All publications by tag «CHINA»
The South China Sea is a major route for liquefied natural gas (LNG) trade, and in 2016, almost 40% of global LNG trade, or about 4.7 trillion cubic feet (Tcf), passed through the South China Sea.
EIA - Global natural gas consumption is expected to grow from 340 billion cubic feet per day (Bcf/d) in 2015 to 485 Bcf/d by 2040, primarily in countries in Asia and in the Middle East. China accounts for more than a quarter of all global natural gas consumption growth between 2015 and 2040.
China bought 22.1 million tonnes, equivalent to 30 bcm, of foreign LNG in the first eight months of the year, up 44 percent from a year ago. Almost half of that came from Australia followed by Qatar.
China installed 38.28 gigawatts of solar power from January to August, up 49.5 percent from the end of last year, according to the China Electricity Council.
World Bank - Improved global growth prospects and continued strong domestic demand underpin a positive outlook for the developing economies of East Asia and the Pacific. Stronger growth in advanced economies, a moderate recovery in commodity prices, and a recovery in global trade growth, are the favorable external factors that will support the economies of developing East Asia and Pacific to expand by 6.4 percent for 2017.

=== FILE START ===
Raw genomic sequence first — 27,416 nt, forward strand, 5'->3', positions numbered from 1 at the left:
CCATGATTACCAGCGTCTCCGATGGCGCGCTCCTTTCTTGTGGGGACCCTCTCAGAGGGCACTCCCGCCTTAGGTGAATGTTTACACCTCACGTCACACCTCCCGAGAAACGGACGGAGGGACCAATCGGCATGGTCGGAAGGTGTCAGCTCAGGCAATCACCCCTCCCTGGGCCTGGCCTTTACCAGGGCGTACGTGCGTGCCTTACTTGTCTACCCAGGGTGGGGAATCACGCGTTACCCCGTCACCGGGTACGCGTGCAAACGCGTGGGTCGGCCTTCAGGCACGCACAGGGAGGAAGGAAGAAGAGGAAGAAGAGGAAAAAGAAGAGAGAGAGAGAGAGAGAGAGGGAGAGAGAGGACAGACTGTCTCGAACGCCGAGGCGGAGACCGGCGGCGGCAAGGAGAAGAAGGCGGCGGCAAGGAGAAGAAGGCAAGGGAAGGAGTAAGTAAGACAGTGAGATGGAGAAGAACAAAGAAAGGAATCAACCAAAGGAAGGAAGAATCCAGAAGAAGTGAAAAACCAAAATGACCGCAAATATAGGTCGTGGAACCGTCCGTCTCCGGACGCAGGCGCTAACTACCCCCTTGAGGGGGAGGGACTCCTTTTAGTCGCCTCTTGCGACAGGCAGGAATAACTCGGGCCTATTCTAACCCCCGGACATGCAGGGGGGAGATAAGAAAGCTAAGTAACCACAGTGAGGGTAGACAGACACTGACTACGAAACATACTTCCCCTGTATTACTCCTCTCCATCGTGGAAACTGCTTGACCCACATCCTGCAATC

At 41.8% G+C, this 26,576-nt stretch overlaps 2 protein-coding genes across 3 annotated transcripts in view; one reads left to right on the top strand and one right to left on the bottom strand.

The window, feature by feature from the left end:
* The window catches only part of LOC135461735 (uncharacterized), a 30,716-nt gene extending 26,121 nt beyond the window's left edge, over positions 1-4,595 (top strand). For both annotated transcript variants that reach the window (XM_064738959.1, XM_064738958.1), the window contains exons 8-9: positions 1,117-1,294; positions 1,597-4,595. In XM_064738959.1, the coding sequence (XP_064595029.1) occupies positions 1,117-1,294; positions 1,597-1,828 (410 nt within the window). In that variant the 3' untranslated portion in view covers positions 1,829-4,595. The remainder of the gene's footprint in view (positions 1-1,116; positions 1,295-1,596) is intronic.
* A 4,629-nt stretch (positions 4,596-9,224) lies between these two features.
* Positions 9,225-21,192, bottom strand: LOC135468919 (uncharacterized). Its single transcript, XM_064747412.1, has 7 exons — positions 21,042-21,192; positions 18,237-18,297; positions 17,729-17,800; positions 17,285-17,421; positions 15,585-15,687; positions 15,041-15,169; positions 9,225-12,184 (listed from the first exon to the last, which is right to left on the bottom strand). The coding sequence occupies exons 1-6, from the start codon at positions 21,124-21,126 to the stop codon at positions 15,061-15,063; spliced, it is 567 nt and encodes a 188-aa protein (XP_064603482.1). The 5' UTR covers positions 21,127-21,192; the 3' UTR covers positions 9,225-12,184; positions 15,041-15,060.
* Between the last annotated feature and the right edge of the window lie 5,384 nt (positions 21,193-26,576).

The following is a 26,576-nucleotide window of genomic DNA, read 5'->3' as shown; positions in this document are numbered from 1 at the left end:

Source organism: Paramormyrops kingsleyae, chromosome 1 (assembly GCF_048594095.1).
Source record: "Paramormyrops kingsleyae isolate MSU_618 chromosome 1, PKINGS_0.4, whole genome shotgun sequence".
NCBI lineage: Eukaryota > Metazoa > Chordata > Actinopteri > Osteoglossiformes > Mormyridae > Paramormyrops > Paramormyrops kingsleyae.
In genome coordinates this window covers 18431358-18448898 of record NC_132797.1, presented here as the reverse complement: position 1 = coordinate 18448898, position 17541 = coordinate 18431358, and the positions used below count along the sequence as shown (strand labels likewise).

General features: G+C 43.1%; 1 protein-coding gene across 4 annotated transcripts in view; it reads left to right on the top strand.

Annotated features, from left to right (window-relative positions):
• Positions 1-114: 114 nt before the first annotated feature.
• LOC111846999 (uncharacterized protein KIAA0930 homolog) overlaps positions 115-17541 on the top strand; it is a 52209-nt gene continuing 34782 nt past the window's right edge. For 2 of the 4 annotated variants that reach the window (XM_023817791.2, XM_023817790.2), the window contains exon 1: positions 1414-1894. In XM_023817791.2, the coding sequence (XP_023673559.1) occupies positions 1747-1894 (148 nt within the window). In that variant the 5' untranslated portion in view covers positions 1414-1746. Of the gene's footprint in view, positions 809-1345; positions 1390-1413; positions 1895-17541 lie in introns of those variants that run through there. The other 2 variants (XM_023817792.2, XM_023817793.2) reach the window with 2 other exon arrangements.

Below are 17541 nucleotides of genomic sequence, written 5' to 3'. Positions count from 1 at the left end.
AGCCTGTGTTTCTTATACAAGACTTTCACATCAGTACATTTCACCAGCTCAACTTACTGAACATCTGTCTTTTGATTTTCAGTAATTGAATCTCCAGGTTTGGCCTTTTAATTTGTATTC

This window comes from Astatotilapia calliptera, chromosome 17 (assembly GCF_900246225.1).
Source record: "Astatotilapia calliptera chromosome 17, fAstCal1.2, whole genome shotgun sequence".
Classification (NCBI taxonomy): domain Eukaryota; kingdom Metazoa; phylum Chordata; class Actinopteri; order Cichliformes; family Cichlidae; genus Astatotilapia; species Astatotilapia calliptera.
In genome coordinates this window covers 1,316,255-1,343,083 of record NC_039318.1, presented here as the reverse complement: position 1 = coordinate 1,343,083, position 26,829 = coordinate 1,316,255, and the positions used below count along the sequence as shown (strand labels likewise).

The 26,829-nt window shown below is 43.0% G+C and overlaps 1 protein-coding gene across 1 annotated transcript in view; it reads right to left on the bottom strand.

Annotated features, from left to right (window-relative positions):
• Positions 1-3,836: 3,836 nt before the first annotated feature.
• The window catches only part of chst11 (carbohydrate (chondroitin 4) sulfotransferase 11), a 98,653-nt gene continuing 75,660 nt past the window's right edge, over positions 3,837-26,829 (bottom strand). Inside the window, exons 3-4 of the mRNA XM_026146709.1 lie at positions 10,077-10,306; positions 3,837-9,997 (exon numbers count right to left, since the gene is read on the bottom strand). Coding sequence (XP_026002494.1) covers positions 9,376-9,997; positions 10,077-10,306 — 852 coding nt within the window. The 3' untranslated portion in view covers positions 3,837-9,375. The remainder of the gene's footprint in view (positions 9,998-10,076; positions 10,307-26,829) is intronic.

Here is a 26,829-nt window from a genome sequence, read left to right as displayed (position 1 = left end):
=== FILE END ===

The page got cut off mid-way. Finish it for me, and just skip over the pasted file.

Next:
As noted by Alexey Miller, "since early 2017, China's gas demand has grown significantly; according to the latest data, in January-July alone gas consumption in China added 16 per cent compared to the same period of last year."
So the $9.1bn stumped up by CEFC China Energy this month for a 14.16 per cent stake in Russian oil producer Rosneft was a welcome surprise for those keen for China to become a big investor in Russia.
China accounts for the lion’s share of the upsurge. But Middle East and north African countries are scheduled to have installed 14GW in solar plants by the end of 2018 — a seven-fold increase from 2015. Central and South America are also expected to reach 14GW, nearly five times more than in 2015, while India is set to hit 28GW, a jump of nearly six times.
Chinese oil refineries are gearing up to receive more Russian oil transported through an expanded Siberian pipeline network from January, likely cementing Russia’s position as China’s largest oil supplier in a close race with Saudi Arabia.
“The principal risk regarding Russian and Chinese activities in Venezuela in the near term is that they will exploit the unfolding crisis, including the effect of US sanctions, to deepen their control over Venezuela’s resources, and their [financial] leverage over the country as an anti-US political and military partner,” observed R. Evan Ellis, a senior associate in the Center for Strategic and International Studies’ Americas Program.